Whether it was Brown v. Board of Education's challenge to the segregated classrooms of Topeka, Kansas, or the bus boycott in Montgomery, Alabama, the 1950s likewise brought forth the first determined statements of the modern civil rights movement in America. In his stirring new book, David Kushner weaves these strands with Levitt's story to illuminate a lesser known but no less dramatic event in those tumultuous years --- the struggle to integrate the whites-only community of Levittown, Pennsylvania.

In 1957, Daisy and William Myers, an unassuming African-American couple living in Bucks County, Pennsylvania, dreamed the simple dream of millions of Americans of their generation: a new home in a good neighborhood in which to raise their growing family. That spring, their wish coincided with the political agenda of a group of Levittown residents led by Communist-leaning, Jewish political activists Bea and Lew Wechsler, who sought to shatter the racial barriers of the community. When the Wechslers' next door neighbor's house went on the market, they approached the Myerses about moving in. Their arrival, in August 1957, sparked an outpouring of protest, often violent, severely testing whether blacks and whites could live peacefully in the country's fast-growing suburban communities.

The protests of the ironically named Levittown Betterment Committee (some 1,200 members strong at one point and supported by the Ku Klux Klan) featured everything from a cross burning, to relentless noise and vandalism, to purchasing the home behind the Myerses (the protestors called it the "Confederate House") as a base for harassing operations. The attacks on the Myerses and their supporters came to a head in September 1957, the same month President Eisenhower called on the National Guard to oversee the integration of the public schools of Little Rock, Arkansas. Effectively exposing the deplorable passivity of the local police, Kushner also chronicles the involvement of law enforcement authorities of the Commonwealth of Pennsylvania, tentative at first, but later applied with full force in a dramatic trial in December 1957.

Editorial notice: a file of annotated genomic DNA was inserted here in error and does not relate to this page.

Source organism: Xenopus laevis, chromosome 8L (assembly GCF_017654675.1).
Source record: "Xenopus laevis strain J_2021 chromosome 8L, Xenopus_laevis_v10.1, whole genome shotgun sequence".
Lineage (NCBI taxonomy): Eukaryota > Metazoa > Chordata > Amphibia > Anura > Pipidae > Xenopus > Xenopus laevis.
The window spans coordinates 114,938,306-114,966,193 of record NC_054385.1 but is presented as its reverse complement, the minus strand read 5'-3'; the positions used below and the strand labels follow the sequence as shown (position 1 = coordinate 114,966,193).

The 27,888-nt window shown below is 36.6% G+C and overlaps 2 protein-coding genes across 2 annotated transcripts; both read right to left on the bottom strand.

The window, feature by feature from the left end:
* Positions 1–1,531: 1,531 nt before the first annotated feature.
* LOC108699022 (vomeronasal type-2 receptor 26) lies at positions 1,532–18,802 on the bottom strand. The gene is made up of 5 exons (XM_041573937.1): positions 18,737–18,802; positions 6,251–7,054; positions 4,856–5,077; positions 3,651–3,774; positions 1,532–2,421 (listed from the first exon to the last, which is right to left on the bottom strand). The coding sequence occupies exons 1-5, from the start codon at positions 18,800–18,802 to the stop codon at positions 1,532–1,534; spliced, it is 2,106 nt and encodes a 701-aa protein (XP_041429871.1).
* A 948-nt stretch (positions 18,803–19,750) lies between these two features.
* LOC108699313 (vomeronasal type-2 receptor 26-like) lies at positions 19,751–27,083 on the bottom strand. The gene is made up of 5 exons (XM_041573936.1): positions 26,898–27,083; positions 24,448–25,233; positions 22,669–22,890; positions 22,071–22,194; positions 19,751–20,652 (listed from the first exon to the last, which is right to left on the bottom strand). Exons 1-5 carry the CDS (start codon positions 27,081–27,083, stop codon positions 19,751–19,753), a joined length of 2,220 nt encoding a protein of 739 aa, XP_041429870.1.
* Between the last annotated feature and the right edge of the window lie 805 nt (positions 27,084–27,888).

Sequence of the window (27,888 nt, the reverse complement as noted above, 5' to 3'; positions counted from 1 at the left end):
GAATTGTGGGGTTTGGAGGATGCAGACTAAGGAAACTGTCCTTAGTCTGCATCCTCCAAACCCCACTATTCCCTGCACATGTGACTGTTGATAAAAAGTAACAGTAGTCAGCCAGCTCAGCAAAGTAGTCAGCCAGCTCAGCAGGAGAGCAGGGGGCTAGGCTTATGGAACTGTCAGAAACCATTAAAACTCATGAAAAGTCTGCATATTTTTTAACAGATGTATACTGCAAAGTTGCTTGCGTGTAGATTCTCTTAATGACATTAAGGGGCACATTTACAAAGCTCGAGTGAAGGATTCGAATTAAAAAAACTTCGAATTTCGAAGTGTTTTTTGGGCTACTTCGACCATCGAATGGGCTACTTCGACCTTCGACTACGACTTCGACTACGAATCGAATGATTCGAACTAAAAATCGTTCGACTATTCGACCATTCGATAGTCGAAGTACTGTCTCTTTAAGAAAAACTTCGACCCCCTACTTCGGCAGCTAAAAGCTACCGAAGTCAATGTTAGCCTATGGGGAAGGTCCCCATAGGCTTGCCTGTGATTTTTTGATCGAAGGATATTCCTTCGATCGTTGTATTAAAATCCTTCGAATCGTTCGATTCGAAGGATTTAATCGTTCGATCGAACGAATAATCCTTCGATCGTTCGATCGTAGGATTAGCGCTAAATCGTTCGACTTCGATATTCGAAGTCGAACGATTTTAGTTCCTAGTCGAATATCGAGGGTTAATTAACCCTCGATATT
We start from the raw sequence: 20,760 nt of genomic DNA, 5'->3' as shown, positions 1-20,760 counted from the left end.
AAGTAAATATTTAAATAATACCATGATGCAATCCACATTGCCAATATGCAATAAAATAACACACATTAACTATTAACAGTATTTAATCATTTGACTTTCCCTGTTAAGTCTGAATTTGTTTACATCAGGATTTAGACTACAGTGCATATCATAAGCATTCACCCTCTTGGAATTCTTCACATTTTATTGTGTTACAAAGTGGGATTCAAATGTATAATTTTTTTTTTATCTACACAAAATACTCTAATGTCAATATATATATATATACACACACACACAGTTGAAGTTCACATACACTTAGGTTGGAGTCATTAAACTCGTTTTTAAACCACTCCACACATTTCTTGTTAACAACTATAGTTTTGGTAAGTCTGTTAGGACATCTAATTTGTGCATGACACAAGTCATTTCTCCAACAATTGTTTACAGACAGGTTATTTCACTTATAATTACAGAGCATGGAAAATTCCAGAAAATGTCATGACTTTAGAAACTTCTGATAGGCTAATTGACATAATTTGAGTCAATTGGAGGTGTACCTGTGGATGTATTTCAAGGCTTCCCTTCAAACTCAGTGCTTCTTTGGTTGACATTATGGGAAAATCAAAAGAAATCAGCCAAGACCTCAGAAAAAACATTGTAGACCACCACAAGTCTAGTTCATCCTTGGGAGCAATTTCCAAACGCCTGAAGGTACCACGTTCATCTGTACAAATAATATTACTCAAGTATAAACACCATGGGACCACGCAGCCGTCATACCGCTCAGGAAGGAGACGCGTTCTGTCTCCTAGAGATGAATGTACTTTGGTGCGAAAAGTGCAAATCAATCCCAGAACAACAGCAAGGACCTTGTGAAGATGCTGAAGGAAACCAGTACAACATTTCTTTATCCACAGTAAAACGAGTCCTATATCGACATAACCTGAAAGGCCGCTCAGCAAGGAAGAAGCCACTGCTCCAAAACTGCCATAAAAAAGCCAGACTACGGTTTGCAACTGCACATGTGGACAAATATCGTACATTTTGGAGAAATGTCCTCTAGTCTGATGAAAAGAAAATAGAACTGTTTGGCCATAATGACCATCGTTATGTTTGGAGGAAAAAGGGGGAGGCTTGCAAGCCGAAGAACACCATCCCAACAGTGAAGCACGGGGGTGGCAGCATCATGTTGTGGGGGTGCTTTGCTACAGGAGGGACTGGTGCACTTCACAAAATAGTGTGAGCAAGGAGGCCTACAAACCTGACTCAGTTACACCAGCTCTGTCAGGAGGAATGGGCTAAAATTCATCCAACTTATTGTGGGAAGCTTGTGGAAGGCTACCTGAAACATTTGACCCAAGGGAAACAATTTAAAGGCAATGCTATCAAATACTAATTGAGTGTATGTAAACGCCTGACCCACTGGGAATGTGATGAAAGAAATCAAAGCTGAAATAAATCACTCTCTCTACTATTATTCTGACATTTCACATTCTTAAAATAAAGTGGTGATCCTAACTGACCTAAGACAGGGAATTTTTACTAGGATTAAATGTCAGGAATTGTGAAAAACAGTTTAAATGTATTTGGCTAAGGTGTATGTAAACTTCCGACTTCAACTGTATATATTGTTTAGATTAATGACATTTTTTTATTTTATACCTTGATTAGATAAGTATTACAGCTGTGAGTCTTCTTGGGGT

Kushner sketches contrasting portraits of the politically motivated Wechslers and the quiet but no less determined Myerses, whose courage made the integration of Levittown possible. There's something especially moving in the account of the heroism of the Myers family, including that of their children, forced to confront both the extremes of harsh treatment and the loneliness that came from having only a handful of friends in a hostile environment.

While the picture of Bill Levitt that emerges from Kushner's book is decidedly unsympathetic, it's nevertheless a multifaceted and nuanced one. Levitt was a hard-driving, at times unscrupulous, businessman whose morals were dubious (for years he carried on an affair in a secluded estate in Levittown, Pennsylvania) but who gave generously to Jewish causes. There's no doubt his Levittown communities made homes available to hundreds of thousands who, in some cases, had been living in chicken coops before those developments sprouted from what once had been farmland. But the dark side of Levitt's brilliant success was his determination to maintain the racially segregated communities he believed (with the support, at least for a time, of misguided federal housing policies) were the only way to preserve home values. Levitt left behind a complex legacy," Kushner concludes, "a man who both provided the American Dream to a generation of veterans and denied it to an entire race."